The temperature in the competition venue during the afternoon was as scorched as during the morning. I believe the ambient temperature affected the singers: I heard porosity and flatness in many voices, but I believe it was caused by the swelling and relaxing effect the heat wave has on the vocal chords and the associated muscles. Let’s hope for the sake of fairness that the rest of the first round is sung on similar conditions: it would be unfair if the heat wave now recedes and rest of the competitors would be allowed to sing in more ideal conditions!
Whatever the weather might be, from each singer we heard just a short sample representing the condition of the day – not necessarily representative of what an individual singer could, on an ideal day, achieve. Therefore, what I write below should be understood as a peer reviewer’s rather impressionistic views to these voice samples, not as a final verdict on each singer’s capabilities.
I heard this morning’s round through Yle web stream, as I acted as a shoutbox commentator, so I cannot directly compare individual singers: microphones treat some voice types kinder than others. Still, I was impressed by the intensity and sincerety of John Brancy, an American baritone.
This afternoon Anna Brull, a Catalonian mezzosoprano, presented us with a program of serious singing, in perhaps a tad introverted fashion. In her program, the song from Catalonian Frederic Mompou, named “Above you only flowers” was an interesting new acquaintance: the singer’s mother tongue really sounded as she was born with it. Her Händel presented us with sufficient amount of you-know-what and vinegar. Perhaps she would have benefited from a bit more happy and light-hearted pieces, for a contrast.
The German baritone Björn Bürger appeared as a happy and sympathetic character, jovial as a Swiss cheese merchant. His voice was equally pleasant. I missed a bit more activity in his diction, especially his German pronunciation would have benefited from slightly added generosity – perhaps even an added edge – although of course his German was flawless. Different characters could have been presented in a more wide scale: I missed certain keg party character from his Papageno, and in his Ich grolle nicht by Schumann an added degree of (difficultly) hidden inner pain might have been needed.
Canadian mezzosoprano Rihab Chaleb presented a pretty and charming stage presence, and she sung Poulenc and Strauss with snappy gestures. Her competition pianist was the excellent Kiril Kozlovsky, whose musical initiatives she could have been more agile to catch: now, for example the Mignon by Hugo Wolf was left a tad superficial, when the passionate outbursts from the piano were not responded sufficiently by the singer. Both the meaning and the pronunciation of the texts should be given more attention by this singer.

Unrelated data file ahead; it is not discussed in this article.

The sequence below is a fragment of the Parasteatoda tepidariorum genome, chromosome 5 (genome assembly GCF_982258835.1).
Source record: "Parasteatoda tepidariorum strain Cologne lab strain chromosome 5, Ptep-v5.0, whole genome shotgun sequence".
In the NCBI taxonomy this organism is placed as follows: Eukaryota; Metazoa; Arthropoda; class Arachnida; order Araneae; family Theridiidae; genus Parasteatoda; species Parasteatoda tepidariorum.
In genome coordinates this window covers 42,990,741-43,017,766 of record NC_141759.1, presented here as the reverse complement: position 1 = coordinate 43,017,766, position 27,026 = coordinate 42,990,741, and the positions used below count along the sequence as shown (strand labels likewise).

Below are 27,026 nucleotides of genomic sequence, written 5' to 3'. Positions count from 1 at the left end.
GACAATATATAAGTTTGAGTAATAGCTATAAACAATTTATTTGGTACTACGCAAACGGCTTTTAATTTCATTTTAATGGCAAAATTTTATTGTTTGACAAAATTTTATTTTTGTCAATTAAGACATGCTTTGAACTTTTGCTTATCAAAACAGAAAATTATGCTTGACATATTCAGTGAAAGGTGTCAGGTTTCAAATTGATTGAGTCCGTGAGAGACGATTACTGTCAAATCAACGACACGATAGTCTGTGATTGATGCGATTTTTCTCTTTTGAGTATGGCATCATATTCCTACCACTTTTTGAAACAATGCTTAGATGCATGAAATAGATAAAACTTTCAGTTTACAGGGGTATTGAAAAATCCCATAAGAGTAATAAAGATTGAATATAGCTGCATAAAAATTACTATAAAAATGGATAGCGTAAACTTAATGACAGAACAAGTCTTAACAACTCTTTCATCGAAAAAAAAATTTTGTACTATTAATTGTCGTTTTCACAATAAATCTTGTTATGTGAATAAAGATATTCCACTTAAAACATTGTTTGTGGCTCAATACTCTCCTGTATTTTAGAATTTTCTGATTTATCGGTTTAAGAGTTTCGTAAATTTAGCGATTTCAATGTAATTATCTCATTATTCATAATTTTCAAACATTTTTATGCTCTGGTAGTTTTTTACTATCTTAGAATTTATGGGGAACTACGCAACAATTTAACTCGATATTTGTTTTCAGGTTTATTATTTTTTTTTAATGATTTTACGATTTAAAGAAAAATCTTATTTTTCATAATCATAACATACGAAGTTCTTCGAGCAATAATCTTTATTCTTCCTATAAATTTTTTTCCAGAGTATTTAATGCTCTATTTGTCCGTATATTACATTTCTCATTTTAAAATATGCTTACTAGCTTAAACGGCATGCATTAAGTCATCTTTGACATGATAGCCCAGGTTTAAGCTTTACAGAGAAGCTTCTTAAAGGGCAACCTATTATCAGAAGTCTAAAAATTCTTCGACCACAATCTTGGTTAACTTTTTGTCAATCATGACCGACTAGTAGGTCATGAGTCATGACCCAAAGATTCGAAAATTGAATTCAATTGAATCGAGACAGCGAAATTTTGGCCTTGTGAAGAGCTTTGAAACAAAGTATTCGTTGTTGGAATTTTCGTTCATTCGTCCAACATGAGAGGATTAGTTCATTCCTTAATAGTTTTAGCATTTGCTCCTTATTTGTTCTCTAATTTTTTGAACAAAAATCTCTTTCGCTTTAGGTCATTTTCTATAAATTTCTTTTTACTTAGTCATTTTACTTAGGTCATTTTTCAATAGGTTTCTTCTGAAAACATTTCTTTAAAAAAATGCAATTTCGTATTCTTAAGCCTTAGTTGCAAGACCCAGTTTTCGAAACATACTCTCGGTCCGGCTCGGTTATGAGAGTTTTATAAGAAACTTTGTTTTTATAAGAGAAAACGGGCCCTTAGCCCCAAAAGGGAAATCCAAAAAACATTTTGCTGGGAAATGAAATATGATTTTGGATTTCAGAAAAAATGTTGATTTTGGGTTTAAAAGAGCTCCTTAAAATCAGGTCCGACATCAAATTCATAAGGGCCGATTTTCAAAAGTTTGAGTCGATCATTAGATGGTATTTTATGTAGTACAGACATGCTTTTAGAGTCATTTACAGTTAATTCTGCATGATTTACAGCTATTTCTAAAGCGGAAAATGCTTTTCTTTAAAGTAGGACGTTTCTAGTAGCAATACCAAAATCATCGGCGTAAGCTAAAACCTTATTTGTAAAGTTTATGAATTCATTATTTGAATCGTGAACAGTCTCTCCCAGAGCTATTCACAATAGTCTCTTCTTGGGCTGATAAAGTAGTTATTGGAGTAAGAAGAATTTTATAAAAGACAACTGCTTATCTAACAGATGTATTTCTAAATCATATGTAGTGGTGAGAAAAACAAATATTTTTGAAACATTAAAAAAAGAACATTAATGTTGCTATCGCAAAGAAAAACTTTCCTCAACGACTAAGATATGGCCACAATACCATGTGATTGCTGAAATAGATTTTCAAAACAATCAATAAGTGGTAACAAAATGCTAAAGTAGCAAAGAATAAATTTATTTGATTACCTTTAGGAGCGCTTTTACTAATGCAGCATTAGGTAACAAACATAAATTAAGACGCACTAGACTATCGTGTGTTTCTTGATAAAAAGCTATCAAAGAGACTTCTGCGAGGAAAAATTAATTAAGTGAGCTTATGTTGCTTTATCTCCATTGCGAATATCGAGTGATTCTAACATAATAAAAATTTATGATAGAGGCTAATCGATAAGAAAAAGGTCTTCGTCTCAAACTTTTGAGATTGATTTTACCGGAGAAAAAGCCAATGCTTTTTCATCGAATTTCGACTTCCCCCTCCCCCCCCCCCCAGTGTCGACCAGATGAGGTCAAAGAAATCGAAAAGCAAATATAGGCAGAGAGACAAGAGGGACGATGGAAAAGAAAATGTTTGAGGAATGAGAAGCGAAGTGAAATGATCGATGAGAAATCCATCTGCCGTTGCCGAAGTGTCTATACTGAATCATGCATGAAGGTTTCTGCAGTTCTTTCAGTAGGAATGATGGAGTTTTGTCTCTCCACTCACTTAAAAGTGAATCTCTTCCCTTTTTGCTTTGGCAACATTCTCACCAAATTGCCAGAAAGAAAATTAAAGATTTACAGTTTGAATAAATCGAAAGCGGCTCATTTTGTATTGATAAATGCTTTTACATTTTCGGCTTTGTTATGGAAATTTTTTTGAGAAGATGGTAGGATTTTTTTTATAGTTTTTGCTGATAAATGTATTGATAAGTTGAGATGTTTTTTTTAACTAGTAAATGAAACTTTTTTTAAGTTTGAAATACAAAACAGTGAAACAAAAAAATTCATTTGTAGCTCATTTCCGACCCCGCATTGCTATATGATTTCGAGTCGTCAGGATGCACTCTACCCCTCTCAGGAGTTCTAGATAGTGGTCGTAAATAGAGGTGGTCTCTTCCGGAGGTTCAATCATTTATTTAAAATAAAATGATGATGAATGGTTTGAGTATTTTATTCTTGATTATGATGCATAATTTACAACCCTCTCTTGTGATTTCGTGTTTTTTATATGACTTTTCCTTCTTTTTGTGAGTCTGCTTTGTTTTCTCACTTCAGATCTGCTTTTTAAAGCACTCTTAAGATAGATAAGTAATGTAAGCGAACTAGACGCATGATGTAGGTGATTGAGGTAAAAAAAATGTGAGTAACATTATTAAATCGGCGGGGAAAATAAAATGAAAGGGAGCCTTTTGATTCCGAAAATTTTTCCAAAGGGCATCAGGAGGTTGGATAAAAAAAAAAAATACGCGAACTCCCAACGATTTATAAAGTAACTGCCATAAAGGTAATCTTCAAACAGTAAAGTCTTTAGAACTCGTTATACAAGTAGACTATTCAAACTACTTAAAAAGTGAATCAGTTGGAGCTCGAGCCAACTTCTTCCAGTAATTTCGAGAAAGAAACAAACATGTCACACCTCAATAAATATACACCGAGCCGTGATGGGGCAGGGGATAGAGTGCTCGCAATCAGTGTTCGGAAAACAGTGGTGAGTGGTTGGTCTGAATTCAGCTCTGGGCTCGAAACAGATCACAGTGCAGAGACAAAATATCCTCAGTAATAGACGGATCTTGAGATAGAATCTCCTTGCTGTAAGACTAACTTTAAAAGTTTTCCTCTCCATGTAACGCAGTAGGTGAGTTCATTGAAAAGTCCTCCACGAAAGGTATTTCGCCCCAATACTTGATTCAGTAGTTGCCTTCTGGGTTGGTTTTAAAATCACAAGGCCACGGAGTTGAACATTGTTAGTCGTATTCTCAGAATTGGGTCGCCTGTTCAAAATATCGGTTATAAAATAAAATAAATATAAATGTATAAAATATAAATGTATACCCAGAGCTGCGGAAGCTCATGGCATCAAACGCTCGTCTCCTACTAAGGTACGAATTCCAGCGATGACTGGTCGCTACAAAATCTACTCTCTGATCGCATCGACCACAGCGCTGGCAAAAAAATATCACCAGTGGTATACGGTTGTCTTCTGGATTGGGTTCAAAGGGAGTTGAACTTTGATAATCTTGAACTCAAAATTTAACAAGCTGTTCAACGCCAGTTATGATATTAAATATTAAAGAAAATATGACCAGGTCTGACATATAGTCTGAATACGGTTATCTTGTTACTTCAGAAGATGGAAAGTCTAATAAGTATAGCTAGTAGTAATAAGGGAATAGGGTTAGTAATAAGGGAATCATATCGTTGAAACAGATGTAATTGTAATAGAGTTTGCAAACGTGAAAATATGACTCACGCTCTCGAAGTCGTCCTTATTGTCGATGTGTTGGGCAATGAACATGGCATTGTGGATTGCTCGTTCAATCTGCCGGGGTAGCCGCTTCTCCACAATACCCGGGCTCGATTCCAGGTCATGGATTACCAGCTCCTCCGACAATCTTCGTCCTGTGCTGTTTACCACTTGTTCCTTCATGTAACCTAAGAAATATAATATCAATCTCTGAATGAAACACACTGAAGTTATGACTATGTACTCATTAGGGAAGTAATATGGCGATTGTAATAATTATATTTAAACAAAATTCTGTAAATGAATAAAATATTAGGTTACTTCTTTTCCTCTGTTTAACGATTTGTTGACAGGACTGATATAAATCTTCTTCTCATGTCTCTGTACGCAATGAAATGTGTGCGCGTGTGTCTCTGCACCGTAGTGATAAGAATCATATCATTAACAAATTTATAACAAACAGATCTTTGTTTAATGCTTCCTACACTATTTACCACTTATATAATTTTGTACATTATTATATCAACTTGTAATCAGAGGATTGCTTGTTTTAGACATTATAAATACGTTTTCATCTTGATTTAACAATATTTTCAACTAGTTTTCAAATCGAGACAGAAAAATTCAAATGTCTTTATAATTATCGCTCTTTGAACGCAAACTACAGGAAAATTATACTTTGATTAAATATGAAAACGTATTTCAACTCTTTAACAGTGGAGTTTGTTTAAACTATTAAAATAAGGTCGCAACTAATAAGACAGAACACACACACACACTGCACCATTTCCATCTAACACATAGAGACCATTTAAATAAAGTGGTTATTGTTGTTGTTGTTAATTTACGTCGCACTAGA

Korean counter-tenor Siman Chung has been blessed with a noble voice. Cantate by Bach resounded with style, but as a lied instrument a counter-tenor is maybe a tad challenging – although I very well understand that the obligatory repertoire simply cannot be escaped. To my taste, Chung was still perhaps a bit straight-forward and gestureless as a performer.
The Romanian soprano with a beautiful voice, Iulia Maria Dan, was an interesting and sensitive musician with a natural contact with the audience: her eyes truly shone when she energetically described the brightness of the seraphimes to us. Her high voices had an effortless clang, and we heard beautiful pianissimos as well as agile ornamentation. If only her voice would be a bit more free and her singing a bit more extroverted, she could be a true star.
Welsh soprano Gwawr Edwards had a light and clanging voice, but – perhaps because of the heat – a bit porous. She clearly had the will to interpret the text, but especially with German language a slight adjustment would be needed. Most beautifully she presented, in my opinion, the Linda di Chamounix by Donizetti, where her voice placement was most natural.
It will be exciting to see how today’s crop compares with the three days to come. In this early phase I do not dare to guess who will be selected to semi-finals, dare to mention the finals. In this stage I can only assert that the competition will be tough, and even – no other verdict will I give today.
Jenni Lättilä is a Finnish soprano whose natural habitat encompasses both operatic and concert stages, as well as academic circles, but she prefers spending her leisure time in the silent Finnish forests with her beagles. Jenni is doing her best to break every possible ”opera diva” stereotype, but still can’t help loving high heeled designer shoes passionately.